• Frequency — A critical component to the decision-making process, frequency is understood as the number of times a customer has to be exposed to an idea or call-to-action before they’ll make up their mind. This is why it’s important to invest in marketing consistently: only hearing about your business or a new product once won’t achieve very much.
  • Staying Top-of-Mind — Investing in successful awareness goes far beyond just knowing that your company exists. With the right marketing, customers will remember and consider your brand first when a new need or desire arises. Without it, customers may consider the competition first and make the purchase decision before your business is even an option.
  • Branding — A confluence of all the areas we’ve just mentioned, branding is who your company is in the mind of the customer. This is what differentiates you from the competition and makes your business immediately recognizable. It encapsulates all the ways your customer perceives your brand and how happy they are with it.
  • Influence — Ultimately, strong marketing and compelling branding should result in your business gaining the sort of prestige that gives you power in the mind of the customer as well as in the market. It can influence the relationship you have with partner companies, like vendors, as well as other contractors.

Tips from Big Brands that Work Without Big Budgets

Fill one cup at a time.
Do your best to own one platform, medium, station, or daypart at a time. Omnichannel marketing is necessary for longevity, but that doesn’t mean you need to try and achieve that immediately. Instead, build one success on another. GoPro, for example, conquered the video medium; that’s not just in terms of their product either. The product is powerful, and they leverage that into their marketing.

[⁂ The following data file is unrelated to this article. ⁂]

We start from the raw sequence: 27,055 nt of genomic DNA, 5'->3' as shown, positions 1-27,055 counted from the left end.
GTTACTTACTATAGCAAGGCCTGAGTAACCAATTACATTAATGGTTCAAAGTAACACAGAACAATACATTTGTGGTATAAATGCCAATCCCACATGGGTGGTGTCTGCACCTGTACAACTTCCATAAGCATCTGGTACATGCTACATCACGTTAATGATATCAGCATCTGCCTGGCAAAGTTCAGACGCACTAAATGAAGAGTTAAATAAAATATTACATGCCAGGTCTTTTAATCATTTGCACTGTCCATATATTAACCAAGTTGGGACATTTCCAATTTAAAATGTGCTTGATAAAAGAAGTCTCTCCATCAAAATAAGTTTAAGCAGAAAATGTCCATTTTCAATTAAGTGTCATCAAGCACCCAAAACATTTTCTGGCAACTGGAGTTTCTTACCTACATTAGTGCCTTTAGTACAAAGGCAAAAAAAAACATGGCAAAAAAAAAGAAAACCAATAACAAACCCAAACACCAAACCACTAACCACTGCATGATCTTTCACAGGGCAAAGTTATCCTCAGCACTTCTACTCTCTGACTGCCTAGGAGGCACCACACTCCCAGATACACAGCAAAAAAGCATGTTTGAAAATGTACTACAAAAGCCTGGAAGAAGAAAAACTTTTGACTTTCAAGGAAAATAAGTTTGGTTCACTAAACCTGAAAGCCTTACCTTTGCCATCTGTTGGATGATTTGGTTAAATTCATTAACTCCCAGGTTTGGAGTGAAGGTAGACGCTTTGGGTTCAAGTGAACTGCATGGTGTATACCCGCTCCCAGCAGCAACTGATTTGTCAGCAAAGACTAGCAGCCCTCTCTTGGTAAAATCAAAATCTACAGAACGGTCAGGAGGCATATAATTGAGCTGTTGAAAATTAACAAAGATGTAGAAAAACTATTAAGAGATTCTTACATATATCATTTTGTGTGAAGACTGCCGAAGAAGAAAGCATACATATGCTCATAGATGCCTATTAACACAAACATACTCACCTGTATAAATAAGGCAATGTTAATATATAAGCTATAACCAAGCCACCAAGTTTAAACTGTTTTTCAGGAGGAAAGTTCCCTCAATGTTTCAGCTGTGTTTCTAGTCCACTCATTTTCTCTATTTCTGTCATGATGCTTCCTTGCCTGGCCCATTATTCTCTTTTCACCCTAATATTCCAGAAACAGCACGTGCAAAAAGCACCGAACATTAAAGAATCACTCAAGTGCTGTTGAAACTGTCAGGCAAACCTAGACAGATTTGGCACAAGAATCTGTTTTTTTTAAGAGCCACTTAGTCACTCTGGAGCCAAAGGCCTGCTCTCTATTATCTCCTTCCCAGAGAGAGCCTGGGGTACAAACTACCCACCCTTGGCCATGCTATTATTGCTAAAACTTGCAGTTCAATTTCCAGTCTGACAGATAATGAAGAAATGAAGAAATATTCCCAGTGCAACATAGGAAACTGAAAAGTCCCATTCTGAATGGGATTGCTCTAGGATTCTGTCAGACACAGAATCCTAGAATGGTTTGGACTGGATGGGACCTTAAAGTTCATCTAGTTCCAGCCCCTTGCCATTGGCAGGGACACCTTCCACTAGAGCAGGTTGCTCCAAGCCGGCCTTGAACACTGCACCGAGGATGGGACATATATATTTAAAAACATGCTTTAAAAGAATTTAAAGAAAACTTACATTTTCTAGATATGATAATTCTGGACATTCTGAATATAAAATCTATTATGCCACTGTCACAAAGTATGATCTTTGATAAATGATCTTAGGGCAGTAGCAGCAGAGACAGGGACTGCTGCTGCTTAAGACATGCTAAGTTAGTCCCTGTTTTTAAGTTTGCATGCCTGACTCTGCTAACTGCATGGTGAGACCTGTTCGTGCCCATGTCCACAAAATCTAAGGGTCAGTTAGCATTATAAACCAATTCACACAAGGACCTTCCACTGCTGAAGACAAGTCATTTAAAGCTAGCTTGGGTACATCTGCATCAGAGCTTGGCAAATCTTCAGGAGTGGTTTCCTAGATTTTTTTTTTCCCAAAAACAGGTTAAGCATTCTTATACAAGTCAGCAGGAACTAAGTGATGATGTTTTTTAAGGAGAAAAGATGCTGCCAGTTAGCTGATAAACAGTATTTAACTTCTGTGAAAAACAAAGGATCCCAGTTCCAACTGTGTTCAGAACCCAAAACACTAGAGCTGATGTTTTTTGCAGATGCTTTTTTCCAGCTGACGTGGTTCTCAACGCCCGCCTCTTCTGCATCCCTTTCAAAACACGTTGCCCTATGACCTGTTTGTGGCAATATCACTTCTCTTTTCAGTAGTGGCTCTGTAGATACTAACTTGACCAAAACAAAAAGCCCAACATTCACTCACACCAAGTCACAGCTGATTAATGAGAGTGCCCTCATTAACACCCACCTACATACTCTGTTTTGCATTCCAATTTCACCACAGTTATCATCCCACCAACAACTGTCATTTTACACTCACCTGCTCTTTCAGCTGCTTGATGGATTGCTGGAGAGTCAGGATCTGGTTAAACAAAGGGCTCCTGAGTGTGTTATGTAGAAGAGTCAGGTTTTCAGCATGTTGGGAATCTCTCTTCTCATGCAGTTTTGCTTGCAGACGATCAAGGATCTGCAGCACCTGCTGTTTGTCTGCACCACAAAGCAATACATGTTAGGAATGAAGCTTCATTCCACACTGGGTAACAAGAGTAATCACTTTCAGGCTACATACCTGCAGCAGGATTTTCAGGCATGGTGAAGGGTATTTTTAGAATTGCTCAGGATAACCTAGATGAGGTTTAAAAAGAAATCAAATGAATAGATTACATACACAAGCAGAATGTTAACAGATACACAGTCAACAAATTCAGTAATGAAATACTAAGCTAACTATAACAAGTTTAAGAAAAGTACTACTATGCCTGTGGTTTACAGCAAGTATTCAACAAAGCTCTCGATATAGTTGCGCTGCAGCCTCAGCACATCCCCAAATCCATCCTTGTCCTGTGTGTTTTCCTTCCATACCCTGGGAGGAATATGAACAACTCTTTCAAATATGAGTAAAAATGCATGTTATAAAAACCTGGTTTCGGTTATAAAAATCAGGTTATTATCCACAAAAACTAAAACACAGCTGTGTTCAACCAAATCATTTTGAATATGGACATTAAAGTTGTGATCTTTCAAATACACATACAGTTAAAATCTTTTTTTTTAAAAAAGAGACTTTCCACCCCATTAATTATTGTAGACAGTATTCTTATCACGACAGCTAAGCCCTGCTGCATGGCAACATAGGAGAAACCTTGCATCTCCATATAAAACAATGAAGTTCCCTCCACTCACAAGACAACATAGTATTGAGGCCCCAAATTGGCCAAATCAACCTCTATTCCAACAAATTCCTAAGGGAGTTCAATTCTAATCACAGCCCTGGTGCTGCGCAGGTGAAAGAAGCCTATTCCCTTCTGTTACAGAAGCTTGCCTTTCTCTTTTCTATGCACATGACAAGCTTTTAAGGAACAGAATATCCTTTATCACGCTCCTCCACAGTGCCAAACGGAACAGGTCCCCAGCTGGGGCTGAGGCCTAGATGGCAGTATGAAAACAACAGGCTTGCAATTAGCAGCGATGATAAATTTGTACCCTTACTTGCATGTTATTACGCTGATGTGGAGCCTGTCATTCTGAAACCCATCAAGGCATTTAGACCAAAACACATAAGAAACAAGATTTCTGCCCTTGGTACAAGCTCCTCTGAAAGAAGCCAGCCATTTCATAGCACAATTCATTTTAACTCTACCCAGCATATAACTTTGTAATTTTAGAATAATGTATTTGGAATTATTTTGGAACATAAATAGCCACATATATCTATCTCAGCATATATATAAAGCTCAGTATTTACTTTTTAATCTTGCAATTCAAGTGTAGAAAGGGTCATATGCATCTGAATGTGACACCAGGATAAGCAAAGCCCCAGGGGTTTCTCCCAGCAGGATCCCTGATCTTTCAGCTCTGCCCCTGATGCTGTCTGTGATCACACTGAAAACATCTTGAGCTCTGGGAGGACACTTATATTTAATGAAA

Conquer consistency.
Consistency is the key to unlocking the full potential of the frequency we mentioned above. By creating a consistent brand image through your logo, colors, visuals, and message, you increase how memorable your brand is for customers. Just consider McDonald’s: The double arches are recognizable worldwide.

Lock onto targeting.
Segmentation and targeting are key to a powerful marketing tool, namely personalization. Investing the time and money into understanding your customer means you can save time and money while developing the messaging and platforms to reach them. Dollar Shave Club, for example, understood that Millennial males didn’t like the current razor market. This was the basis for the model and message, which promises high quality for low prices.

Maintain authenticity and transparency.
Modern consumers demand authenticity, which is why they don’t just want to be sold to. Transparency is part of how your company maintains that authenticity and allows you to leverage it into something powerfully influential. Johnson & Johnson, for example, became a year-round champion for community improvement at home and abroad with a focus on health as well as the little comforts.

Clearly, your company needs to view marketing as an investment and not merely an expense that can or should be cut the moment it seems to be an inconvenience. The best performing brands are leveraging marketing to generate positive ROI, expedite growth, and solidify their place in the market. Be sure you’re following their example.

Building a small business annual marketing plan

Topics: Marketing Strategy, Marketing ROI